This week we are reflecting on compassion and what gets in the way of compassionate responses.
That’s right. Let me back up for a minute.
Our family loves road trips and part of that love is the time it gives us to listen to audio books. On move from Camas, WA to Greensboro, NC we took ten days to drive listen through Lemony Snickett’s “Series of Unfortunate Events
” corpus. That has in turn become a kind of canon for our family.
This time, on our drive to and from Ocracoke Island, we listened through books two and three of the Hunger Games
. Which will make you think a lot about empire, power, and revolution, if that is your thing.
In one scene in Catching Fire (Book 2), Gale, one of the protagonists and best friend of Katniss, is being whipped in the town square by the head “peacekeeper” Thread. It is a brutal scene that I won’t recount here, but it brings Gale within inches of his life. The part that struck me this time around is when Katniss looks back on that day and notices that, “Yesterday, the square emptied so quickly after Gale’s whipping.” There was a town gathered around, watching this unjust beating of Gale, and it is only Katniss (a victor of the Hunger Games so she has relatively more positional power) who steps in initially to try and stop the beating. As soon as Thread is convinced to stop the beating people flee, rather than come to Gale’s aid or see how they could help. Fear overrides compassion. Only Katniss and a couple others were willing to get into “good trouble” which saved the life of Gale. Why? What causes some to respond one way, and others to turn away?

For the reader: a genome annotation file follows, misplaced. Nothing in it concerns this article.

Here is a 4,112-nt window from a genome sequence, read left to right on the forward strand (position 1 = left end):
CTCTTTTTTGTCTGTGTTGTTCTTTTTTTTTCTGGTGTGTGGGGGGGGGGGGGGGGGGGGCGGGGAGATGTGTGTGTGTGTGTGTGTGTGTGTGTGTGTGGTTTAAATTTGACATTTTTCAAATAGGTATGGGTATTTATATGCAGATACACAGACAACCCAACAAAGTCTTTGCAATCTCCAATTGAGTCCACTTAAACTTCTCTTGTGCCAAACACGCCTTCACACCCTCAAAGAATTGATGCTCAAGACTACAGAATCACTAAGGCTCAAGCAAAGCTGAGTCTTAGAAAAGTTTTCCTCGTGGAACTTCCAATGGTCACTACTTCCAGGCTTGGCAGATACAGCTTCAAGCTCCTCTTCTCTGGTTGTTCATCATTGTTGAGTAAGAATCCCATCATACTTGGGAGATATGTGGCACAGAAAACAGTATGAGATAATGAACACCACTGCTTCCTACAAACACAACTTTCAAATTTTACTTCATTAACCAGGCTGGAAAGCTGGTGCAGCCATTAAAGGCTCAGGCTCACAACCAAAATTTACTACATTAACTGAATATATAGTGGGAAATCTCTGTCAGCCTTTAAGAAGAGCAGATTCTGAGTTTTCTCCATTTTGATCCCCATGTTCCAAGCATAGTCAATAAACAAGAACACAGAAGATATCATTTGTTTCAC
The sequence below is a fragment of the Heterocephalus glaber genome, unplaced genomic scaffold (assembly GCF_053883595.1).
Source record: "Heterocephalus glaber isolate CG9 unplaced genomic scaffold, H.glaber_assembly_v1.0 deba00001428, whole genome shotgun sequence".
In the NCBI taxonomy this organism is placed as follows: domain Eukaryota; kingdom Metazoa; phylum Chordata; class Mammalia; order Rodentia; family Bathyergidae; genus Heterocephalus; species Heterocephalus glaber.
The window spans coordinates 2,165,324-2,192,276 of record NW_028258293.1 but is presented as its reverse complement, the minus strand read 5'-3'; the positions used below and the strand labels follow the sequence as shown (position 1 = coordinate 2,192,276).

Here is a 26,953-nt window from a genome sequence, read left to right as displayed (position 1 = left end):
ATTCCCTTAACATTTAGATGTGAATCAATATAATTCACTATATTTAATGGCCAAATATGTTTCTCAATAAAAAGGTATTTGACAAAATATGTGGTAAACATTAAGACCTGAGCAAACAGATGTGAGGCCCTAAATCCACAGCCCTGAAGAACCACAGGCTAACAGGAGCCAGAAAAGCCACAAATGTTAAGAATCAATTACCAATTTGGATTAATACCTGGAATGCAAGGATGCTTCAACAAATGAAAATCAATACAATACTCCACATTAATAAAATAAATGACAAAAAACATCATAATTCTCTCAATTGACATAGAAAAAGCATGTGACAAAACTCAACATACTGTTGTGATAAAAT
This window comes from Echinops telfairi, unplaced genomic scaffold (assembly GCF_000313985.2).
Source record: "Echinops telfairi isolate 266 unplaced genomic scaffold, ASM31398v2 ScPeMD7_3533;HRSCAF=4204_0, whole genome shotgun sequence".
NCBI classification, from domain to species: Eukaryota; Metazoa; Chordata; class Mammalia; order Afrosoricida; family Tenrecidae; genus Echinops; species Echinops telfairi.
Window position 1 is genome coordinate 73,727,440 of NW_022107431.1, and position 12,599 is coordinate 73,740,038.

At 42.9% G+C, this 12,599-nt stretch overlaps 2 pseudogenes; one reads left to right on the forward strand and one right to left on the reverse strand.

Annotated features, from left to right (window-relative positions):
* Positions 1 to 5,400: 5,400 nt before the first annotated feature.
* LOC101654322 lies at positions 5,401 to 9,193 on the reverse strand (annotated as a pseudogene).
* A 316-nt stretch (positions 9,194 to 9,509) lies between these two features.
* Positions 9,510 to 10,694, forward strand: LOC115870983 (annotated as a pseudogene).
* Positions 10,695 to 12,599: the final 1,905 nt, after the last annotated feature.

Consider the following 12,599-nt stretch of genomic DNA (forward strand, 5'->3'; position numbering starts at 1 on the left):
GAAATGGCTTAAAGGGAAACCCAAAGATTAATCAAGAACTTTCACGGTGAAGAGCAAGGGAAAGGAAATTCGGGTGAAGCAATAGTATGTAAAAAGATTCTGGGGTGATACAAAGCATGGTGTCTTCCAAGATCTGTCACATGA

The query for the week:
What are the obstacles (whether legitimate or not) to a compassionate response to another human being?
Thank you for reading, and I hope you will find ways to get into good trouble this week in honor of John Lewis.